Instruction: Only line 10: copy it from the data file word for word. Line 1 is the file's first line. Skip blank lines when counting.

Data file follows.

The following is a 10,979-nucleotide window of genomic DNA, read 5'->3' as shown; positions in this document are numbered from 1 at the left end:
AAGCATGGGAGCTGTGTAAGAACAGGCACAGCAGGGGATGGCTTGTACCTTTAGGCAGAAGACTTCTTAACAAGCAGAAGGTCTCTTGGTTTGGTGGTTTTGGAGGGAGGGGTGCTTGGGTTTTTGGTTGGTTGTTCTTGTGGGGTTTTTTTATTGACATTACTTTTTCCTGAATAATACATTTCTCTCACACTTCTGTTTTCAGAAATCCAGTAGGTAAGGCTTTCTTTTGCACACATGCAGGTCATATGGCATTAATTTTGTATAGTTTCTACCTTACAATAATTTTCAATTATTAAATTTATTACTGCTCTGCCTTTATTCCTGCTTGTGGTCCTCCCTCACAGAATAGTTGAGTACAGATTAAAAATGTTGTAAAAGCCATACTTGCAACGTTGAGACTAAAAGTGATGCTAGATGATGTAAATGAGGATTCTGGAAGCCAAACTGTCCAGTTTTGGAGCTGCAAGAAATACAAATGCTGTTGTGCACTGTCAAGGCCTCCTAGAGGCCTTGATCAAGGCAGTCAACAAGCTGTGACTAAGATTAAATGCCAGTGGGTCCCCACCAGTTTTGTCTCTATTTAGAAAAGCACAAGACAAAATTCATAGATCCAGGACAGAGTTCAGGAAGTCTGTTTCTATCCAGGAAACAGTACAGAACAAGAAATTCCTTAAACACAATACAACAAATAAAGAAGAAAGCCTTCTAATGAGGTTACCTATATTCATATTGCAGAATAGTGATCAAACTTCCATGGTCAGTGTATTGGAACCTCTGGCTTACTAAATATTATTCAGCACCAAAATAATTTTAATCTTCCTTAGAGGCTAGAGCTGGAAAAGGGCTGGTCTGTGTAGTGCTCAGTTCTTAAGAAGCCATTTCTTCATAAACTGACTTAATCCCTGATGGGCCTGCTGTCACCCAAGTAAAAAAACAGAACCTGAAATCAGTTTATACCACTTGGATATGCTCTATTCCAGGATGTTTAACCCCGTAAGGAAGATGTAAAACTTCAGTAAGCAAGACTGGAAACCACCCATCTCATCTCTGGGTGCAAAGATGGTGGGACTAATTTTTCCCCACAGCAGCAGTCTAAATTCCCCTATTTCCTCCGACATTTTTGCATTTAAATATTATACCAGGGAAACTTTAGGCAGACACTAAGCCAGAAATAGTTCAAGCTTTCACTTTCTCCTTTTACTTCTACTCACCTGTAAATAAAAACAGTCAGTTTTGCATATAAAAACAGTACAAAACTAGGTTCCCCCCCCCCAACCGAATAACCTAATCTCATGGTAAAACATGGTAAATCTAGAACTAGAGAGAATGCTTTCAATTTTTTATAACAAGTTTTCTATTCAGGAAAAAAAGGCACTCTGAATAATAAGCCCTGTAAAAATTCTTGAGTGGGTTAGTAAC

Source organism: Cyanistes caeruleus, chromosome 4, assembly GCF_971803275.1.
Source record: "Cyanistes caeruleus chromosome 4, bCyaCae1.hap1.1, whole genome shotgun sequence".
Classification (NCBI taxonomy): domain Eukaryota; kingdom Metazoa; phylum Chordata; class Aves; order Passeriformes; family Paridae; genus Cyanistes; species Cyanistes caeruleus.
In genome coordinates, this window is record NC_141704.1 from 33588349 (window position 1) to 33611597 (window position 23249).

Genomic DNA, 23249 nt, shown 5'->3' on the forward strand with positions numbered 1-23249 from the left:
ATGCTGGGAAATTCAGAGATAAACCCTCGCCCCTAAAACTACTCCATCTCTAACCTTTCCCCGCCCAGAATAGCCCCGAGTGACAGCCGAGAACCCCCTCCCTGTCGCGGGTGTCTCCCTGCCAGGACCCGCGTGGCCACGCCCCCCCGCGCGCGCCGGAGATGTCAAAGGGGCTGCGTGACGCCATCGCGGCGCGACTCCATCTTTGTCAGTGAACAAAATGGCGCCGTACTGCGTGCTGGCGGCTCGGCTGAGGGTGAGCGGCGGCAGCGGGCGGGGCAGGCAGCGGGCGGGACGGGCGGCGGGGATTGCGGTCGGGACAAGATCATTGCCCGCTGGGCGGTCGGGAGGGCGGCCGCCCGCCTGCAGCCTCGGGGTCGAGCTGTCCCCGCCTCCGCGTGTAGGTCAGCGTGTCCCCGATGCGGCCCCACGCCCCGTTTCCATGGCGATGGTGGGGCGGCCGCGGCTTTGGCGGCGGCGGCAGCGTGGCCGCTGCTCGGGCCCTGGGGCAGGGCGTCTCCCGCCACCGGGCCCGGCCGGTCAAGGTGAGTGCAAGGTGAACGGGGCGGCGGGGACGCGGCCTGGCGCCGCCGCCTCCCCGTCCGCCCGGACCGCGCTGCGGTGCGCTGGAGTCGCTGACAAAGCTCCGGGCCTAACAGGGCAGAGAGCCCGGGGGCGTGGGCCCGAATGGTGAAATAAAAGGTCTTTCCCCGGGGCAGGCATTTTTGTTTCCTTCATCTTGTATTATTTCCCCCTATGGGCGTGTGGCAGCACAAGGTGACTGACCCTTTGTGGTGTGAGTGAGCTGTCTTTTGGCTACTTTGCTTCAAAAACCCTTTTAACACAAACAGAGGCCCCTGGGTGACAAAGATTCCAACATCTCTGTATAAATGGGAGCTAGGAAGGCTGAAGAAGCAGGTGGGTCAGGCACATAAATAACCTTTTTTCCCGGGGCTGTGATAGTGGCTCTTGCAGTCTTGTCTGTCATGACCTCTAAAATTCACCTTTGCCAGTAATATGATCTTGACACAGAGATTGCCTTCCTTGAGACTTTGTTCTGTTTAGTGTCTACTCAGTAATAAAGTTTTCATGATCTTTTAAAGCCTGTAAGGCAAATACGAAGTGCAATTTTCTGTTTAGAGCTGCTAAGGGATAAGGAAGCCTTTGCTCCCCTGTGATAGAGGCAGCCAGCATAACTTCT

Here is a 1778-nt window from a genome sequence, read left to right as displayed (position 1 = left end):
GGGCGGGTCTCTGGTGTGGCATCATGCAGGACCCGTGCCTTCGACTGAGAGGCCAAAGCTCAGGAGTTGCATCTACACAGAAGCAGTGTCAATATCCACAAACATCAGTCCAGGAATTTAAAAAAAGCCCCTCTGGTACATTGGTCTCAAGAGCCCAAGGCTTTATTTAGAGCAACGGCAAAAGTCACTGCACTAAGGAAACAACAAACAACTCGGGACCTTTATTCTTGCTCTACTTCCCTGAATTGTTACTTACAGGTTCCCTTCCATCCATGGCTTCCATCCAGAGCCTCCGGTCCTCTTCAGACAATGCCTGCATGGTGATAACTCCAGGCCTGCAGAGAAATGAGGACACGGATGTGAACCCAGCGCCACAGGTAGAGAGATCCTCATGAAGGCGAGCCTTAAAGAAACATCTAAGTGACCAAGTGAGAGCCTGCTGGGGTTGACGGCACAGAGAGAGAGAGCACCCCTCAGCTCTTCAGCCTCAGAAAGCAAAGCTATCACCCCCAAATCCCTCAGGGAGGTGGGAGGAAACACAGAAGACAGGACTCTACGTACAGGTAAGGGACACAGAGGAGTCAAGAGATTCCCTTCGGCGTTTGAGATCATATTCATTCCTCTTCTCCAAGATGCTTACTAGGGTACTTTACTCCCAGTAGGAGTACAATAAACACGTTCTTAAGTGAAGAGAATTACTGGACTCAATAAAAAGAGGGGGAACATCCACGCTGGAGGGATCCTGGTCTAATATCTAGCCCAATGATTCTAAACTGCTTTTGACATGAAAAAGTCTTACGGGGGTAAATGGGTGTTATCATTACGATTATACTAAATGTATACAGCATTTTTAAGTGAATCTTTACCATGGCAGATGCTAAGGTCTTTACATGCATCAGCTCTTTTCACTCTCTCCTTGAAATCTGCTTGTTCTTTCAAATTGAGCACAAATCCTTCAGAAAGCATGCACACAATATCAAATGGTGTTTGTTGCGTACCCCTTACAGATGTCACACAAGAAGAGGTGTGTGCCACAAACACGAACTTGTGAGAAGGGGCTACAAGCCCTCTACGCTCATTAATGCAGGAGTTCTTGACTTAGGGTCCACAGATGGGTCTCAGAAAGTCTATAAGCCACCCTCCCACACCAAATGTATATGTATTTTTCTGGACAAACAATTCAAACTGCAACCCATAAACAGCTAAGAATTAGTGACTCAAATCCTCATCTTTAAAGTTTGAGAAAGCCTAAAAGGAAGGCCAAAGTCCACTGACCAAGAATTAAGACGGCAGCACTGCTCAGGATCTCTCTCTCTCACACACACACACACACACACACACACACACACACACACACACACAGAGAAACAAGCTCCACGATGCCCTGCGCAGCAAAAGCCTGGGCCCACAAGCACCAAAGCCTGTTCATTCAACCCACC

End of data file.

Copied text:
GGGCGGGTCTCTGGTGTGGCATCATGCAGGACCCGTGCCTTCGACTGAGAGGCCAAAGCTCAGGAGTTGCATCTACACAGAAGCAGTGTCAATATCCACAAACATCAGTCCAGGAATTTAAAAAAAGCCCCTCTGGTACATTGGTCTCAAGAGCCCAAGGCTTTATTTAGAGCAACGGCAAAAGTCACTGCACTAAGGAAACAACAAACAACTCGGGACCTTTATTCTTGCTCTACTTCCCTGAATTGTTACTTACAGGTTCCCTTCCATCCATGGCTTCCATCCAGAGCCTCCGGTCCTCTTCAGACAATGCCTGCATGGTGATAACTCCAGGCCTGCAGAGAAATGAGGACACGGATGTGAACCCAGCGCCACAGGTAGAGAGATCCTCATGAAGGCGAGCCTTAAAGAAACATCTAAGTGACCAAGTGAGAGCCTGCTGGGGTTGACGGCACAGAGAGAGAGAGCACCCCTCAGCTCTTCAGCCTCAGAAAGCAAAGCTATCACCCCCAAATCCCTCAGGGAGGTGGGAGGAAACACAGAAGACAGGACTCTACGTACAGGTAAGGGACACAGAGGAGTCAAGAGATTCCCTTCGGCGTTTGAGATCATATTCATTCCTCTTCTCCAAGATGCTTACTAGGGTACTTTACTCCCAGTAGGAGTACAATAAACACGTTCTTAAGTGAAGAGAATTACTGGACTCAATAAAAAGAGGGGGAACATCCACGCTGGAGGGATCCTGGTCTAATATCTAGCCCAATGATTCTAAACTGCTTTTGACATGAAAAAGTCTTACGGGGGTAAATGGGTGTTATCATTACGATTATACTAAATGTATACAGCATTTTTAAGTGAATCTTTACCATGGCAGATGCTAAGGTCTTTACATGCATCAGCTCTTTTCACTCTCTCCTTGAAATCTGCTTGTTCTTTCAAATTGAGCACAAATCCTTCAGAAAGCATGCACACAATATCAAATGGTGTTTGTTGCGTACCCCTTACAGATGTCACACAAGAAGAGGTGTGTGCCACAAACACGAACTTGTGAGAAGGGGCTACAAGCCCTCTACGCTCATTAATGCAGGAGTTCTTGACTTAGGGTCCACAGATGGGTCTCAGAAAGTCTATAAGCCACCCTCCCACACCAAATGTATATGTATTTTTCTGGACAAACAATTCAAACTGCAACCCATAAACAGCTAAGAATTAGTGACTCAAATCCTCATCTTTAAAGTTTGAGAAAGCCTAAAAGGAAGGCCAAAGTCCACTGACCAAGAATTAAGACGGCAGCACTGCTCAGGATCTCTCTCTCTCACACACACACACACACACACACACACACACACACACACACACACAGAGAAACAAGCTCCACGATGCCCTGCGCAGCAAAAGCCTGGGCCCACAAGCACCAAAGCCTGTTCATTCAACCCACC